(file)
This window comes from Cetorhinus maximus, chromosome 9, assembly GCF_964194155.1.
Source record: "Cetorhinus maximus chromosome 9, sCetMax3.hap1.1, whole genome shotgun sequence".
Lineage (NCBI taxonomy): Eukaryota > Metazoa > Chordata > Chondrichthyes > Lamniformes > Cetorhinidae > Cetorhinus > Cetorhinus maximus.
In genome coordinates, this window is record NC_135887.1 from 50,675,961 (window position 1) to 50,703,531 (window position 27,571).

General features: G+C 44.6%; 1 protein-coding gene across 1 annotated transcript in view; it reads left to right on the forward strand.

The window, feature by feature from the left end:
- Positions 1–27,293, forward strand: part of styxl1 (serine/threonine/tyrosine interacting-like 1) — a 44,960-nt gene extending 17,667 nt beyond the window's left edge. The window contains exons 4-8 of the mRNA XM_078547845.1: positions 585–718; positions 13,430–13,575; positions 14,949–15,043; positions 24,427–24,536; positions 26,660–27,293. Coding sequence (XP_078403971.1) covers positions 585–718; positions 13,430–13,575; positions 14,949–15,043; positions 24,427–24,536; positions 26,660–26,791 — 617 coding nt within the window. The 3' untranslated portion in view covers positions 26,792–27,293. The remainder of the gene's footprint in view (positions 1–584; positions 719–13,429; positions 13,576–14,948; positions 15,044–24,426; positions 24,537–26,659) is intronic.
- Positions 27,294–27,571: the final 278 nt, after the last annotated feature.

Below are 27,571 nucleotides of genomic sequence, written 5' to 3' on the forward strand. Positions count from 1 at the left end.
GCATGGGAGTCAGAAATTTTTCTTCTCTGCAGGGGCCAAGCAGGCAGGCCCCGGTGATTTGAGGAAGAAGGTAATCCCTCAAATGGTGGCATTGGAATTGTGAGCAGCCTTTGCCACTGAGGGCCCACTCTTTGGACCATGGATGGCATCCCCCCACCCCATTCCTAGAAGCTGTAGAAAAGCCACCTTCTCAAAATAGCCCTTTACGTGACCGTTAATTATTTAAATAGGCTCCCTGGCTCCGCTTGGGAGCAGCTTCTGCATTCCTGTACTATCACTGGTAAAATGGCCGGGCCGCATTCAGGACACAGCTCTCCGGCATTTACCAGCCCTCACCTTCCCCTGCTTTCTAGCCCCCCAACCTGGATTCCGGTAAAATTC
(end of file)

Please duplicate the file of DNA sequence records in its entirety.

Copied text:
This window comes from Cetorhinus maximus, chromosome 9, assembly GCF_964194155.1.
Source record: "Cetorhinus maximus chromosome 9, sCetMax3.hap1.1, whole genome shotgun sequence".
Lineage (NCBI taxonomy): Eukaryota > Metazoa > Chordata > Chondrichthyes > Lamniformes > Cetorhinidae > Cetorhinus > Cetorhinus maximus.
In genome coordinates, this window is record NC_135887.1 from 50,675,961 (window position 1) to 50,703,531 (window position 27,571).

General features: G+C 44.6%; 1 protein-coding gene across 1 annotated transcript in view; it reads left to right on the forward strand.

The window, feature by feature from the left end:
- Positions 1–27,293, forward strand: part of styxl1 (serine/threonine/tyrosine interacting-like 1) — a 44,960-nt gene extending 17,667 nt beyond the window's left edge. The window contains exons 4-8 of the mRNA XM_078547845.1: positions 585–718; positions 13,430–13,575; positions 14,949–15,043; positions 24,427–24,536; positions 26,660–27,293. Coding sequence (XP_078403971.1) covers positions 585–718; positions 13,430–13,575; positions 14,949–15,043; positions 24,427–24,536; positions 26,660–26,791 — 617 coding nt within the window. The 3' untranslated portion in view covers positions 26,792–27,293. The remainder of the gene's footprint in view (positions 1–584; positions 719–13,429; positions 13,576–14,948; positions 15,044–24,426; positions 24,537–26,659) is intronic.
- Positions 27,294–27,571: the final 278 nt, after the last annotated feature.

Below are 27,571 nucleotides of genomic sequence, written 5' to 3' on the forward strand. Positions count from 1 at the left end.
GCATGGGAGTCAGAAATTTTTCTTCTCTGCAGGGGCCAAGCAGGCAGGCCCCGGTGATTTGAGGAAGAAGGTAATCCCTCAAATGGTGGCATTGGAATTGTGAGCAGCCTTTGCCACTGAGGGCCCACTCTTTGGACCATGGATGGCATCCCCCCACCCCATTCCTAGAAGCTGTAGAAAAGCCACCTTCTCAAAATAGCCCTTTACGTGACCGTTAATTATTTAAATAGGCTCCCTGGCTCCGCTTGGGAGCAGCTTCTGCATTCCTGTACTATCACTGGTAAAATGGCCGGGCCGCATTCAGGACACAGCTCTCCGGCATTTACCAGCCCTCACCTTCCCCTGCTTTCTAGCCCCCCAACCTGGATTCCGGTAAAATTC